U.S. Waives Death Penalty to Get Terror Suspect
The U.S. agreed to waive the death penalty for accused terrorist Babar Ahmad if Britain would extradite him. Today, a British Court agreed he could be extradited, and Ahmad will become the first terror suspect to be extradited under its 2003 terror law, if he does not win an appeal. The law does not allow the suspect to challenge evidence presented by the US government.
Today, senior district judge Timothy Workman, sitting at Bow Street magistrates' court, in central London, said he accepted assurances by the US authorities that they would not seek the death penalty. He said he also accepted assurances that the US would not declare Mr Ahmad an "enemy combatant" - a category applied to prisoners at the US naval base in Guantánamo Bay, Cuba, where detainees have questionable legal rights.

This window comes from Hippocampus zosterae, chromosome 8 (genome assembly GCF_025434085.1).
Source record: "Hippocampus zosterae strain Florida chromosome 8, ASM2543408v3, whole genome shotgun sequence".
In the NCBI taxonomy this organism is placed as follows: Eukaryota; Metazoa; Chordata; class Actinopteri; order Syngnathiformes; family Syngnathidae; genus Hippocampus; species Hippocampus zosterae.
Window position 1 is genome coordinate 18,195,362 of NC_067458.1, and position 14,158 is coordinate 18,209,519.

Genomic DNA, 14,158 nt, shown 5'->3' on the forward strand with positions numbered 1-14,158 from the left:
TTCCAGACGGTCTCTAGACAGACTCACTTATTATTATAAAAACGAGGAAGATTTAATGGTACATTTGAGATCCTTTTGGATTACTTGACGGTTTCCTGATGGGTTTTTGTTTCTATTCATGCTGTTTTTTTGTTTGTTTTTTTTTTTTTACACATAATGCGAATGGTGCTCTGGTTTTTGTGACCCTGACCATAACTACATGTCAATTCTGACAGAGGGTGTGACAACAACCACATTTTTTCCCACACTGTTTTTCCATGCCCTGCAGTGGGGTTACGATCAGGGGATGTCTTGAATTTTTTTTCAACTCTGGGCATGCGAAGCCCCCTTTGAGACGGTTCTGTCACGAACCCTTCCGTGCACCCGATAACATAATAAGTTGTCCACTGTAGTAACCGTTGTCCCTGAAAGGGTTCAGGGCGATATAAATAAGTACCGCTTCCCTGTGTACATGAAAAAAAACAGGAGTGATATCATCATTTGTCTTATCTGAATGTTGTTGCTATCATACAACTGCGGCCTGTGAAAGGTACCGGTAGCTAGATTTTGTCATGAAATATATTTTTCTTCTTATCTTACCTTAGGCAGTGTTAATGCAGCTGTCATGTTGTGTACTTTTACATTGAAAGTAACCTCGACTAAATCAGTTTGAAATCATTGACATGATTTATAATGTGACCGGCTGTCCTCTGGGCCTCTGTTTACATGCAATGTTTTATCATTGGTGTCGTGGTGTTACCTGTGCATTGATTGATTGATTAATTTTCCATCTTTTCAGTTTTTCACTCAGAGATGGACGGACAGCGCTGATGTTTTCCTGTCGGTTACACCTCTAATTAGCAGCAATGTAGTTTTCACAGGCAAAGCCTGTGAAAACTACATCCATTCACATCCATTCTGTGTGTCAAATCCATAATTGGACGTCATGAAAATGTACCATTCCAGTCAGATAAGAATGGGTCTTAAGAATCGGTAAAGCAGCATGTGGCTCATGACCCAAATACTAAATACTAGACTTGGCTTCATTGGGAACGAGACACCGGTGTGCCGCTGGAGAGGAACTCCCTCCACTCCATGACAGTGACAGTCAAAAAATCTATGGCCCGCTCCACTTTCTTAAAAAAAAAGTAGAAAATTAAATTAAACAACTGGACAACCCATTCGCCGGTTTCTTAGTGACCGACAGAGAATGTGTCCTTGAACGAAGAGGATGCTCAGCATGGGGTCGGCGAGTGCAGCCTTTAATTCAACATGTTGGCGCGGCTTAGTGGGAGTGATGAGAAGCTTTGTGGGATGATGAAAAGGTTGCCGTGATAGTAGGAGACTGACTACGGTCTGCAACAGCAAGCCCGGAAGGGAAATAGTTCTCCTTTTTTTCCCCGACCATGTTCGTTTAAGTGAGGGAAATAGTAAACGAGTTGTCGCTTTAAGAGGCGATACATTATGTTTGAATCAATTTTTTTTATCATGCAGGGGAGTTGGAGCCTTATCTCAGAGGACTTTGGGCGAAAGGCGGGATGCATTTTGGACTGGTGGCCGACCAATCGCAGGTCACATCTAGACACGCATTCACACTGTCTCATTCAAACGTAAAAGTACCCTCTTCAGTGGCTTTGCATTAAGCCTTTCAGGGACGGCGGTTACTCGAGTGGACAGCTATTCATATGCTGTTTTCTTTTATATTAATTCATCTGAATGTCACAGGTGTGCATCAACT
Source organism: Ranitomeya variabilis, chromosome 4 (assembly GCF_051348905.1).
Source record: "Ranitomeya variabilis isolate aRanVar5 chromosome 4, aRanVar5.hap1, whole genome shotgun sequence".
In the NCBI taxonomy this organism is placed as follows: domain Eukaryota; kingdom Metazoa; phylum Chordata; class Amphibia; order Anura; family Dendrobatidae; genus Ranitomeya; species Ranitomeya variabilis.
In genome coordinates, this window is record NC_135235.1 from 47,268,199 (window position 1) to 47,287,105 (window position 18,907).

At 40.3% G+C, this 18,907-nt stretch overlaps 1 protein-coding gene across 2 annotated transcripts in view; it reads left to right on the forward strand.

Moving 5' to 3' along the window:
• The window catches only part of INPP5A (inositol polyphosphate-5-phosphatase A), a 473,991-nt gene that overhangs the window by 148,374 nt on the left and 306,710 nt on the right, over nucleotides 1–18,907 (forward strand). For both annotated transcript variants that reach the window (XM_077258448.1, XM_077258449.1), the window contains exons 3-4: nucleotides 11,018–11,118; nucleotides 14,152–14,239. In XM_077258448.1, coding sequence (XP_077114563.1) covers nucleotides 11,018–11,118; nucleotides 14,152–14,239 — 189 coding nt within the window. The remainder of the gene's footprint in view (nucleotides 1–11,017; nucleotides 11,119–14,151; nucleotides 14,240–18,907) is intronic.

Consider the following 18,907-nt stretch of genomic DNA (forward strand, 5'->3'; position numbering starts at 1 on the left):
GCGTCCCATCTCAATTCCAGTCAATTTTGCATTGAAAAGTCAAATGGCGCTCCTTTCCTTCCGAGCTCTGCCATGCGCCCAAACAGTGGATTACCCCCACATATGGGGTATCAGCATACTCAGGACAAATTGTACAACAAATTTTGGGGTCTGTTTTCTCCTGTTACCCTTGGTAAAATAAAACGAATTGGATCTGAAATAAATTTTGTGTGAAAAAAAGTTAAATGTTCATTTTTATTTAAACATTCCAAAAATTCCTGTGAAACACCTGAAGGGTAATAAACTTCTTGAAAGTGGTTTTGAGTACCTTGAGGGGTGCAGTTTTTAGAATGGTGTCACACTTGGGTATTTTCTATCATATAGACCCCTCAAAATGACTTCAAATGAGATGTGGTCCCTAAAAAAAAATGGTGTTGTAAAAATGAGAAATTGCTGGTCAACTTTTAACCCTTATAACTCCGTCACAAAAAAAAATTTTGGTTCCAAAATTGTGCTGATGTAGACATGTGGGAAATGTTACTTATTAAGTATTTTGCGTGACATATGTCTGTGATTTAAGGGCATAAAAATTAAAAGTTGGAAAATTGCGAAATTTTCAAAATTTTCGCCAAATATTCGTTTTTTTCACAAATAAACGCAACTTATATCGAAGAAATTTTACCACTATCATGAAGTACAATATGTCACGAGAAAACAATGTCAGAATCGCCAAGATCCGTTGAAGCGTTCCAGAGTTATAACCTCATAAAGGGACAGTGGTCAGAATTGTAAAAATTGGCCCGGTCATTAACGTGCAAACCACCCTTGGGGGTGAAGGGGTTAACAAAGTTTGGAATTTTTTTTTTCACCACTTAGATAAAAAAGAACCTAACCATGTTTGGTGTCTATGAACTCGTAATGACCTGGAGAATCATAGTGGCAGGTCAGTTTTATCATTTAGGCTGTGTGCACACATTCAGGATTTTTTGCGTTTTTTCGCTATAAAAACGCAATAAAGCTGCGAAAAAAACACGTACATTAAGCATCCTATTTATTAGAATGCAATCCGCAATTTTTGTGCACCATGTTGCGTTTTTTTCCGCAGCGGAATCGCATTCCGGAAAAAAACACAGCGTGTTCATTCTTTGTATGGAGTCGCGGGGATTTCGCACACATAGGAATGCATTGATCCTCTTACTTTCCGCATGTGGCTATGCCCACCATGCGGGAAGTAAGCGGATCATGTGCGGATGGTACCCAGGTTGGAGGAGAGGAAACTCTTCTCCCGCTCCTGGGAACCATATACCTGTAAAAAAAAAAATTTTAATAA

Ahmad is charged in a Connecticut Indictment with:
|< Questions Persist About Unfair Trial | Justice Department Passes New P0rnography Rules >|